What was the dramatic irony in "Romeo and Juliet," Act IV?


Quick Answer

In Act IV, Scene I, Juliet arrives crying at Friar Lawrence's, where she finds Paris, who believes she is crying over Tybalt's death. In reality, Juliet is crying because Romeo, her love, caused Tybalt's death and must now be exiled away from her. In this same scene, Juliet states that she has not married Paris yet, but the audience knows she loves Romeo and does not intend to marry Paris.

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Full Answer

Dramatic irony continues into the second scene, when Juliet tells her parents she is going to marry Paris. The audience knows that she has plans to sneak away and marry Romeo instead.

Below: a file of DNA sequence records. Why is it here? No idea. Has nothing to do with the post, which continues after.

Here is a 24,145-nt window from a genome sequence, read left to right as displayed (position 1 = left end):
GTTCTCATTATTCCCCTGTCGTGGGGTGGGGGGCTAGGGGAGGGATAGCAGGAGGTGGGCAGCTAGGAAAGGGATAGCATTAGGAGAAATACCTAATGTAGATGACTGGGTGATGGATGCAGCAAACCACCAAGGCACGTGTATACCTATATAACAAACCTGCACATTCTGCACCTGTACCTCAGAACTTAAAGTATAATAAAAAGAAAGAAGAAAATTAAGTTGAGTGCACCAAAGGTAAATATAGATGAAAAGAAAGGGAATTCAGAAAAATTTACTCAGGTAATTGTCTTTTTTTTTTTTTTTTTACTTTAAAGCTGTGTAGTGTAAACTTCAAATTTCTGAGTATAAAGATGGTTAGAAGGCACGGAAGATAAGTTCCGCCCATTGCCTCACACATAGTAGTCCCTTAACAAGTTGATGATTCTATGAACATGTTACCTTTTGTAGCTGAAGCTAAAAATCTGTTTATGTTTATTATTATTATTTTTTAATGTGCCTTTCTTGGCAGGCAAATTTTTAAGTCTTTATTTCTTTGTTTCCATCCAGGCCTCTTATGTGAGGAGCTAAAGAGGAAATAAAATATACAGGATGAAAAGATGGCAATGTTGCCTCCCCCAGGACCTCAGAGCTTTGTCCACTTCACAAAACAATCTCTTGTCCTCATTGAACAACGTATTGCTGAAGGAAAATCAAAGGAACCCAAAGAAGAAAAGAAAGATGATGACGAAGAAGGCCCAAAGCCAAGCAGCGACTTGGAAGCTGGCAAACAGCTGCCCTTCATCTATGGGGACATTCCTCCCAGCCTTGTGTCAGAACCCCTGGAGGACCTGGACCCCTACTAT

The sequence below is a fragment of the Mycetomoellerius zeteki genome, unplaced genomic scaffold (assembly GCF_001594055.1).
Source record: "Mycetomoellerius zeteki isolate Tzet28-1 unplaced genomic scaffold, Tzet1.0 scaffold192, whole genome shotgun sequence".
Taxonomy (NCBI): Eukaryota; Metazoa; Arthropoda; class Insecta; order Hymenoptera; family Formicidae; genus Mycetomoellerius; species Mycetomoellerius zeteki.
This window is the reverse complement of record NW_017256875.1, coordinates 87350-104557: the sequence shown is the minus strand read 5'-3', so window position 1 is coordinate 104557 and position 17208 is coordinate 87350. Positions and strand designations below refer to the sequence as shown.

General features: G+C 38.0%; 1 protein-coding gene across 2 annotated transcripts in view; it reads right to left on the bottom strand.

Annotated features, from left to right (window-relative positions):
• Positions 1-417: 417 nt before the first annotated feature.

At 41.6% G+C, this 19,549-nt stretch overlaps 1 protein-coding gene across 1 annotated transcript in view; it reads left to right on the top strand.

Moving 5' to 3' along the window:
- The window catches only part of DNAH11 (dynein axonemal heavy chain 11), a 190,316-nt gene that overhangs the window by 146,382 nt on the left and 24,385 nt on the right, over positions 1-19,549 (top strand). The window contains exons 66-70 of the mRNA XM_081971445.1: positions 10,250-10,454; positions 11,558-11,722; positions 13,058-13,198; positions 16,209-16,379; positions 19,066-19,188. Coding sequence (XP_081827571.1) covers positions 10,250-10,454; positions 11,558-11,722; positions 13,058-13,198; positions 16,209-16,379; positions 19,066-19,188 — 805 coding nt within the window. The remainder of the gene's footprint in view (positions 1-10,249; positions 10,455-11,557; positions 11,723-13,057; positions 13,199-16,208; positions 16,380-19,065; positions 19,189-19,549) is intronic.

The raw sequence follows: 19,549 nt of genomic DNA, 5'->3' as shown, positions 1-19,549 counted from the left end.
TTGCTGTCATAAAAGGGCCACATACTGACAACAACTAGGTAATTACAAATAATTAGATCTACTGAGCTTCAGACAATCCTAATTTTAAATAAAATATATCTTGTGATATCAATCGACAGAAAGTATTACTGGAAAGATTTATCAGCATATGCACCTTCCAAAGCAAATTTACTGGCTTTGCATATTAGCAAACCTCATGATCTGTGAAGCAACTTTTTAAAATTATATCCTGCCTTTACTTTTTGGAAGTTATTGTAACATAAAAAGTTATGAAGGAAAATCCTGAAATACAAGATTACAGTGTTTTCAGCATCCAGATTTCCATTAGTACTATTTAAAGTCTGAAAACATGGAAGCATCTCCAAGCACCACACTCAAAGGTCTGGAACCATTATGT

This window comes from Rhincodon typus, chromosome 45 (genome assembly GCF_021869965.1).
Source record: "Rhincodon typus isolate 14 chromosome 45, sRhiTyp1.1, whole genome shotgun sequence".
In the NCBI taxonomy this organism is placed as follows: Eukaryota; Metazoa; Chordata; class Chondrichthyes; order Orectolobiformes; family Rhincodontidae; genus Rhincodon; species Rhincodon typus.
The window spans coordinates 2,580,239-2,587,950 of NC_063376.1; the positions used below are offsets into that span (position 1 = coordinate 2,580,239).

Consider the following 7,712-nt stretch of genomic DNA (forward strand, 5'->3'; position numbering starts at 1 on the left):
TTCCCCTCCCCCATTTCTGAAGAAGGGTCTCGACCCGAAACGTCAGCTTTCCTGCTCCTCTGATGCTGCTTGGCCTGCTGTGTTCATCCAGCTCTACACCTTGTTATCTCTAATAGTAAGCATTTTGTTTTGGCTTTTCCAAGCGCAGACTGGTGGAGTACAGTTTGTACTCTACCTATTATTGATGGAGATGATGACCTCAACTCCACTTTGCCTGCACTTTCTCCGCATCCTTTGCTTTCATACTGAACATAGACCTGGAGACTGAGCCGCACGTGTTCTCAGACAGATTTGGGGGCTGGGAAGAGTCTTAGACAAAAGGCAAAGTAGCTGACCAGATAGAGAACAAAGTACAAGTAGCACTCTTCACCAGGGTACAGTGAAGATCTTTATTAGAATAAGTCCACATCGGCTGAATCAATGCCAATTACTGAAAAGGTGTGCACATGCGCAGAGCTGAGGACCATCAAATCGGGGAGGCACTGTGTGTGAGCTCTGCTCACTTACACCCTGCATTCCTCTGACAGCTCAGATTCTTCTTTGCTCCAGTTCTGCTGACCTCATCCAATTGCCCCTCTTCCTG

Scene IV has the most intense irony of the act, when the Nurse and Lady Capulet find Juliet unconscious in her bed and believe she is dead. The audience knows that she has drunk a potion to appear dead so that she may run away to be married to Romeo. The irony is further compounded by the friar's remarks that Juliet has gone to a better place. The audience is aware that the friar supplied the potion and has orchestrated the plans for Juliet to run away with Romeo. Thus, the better place of which he speaks is Mantua, not heaven.

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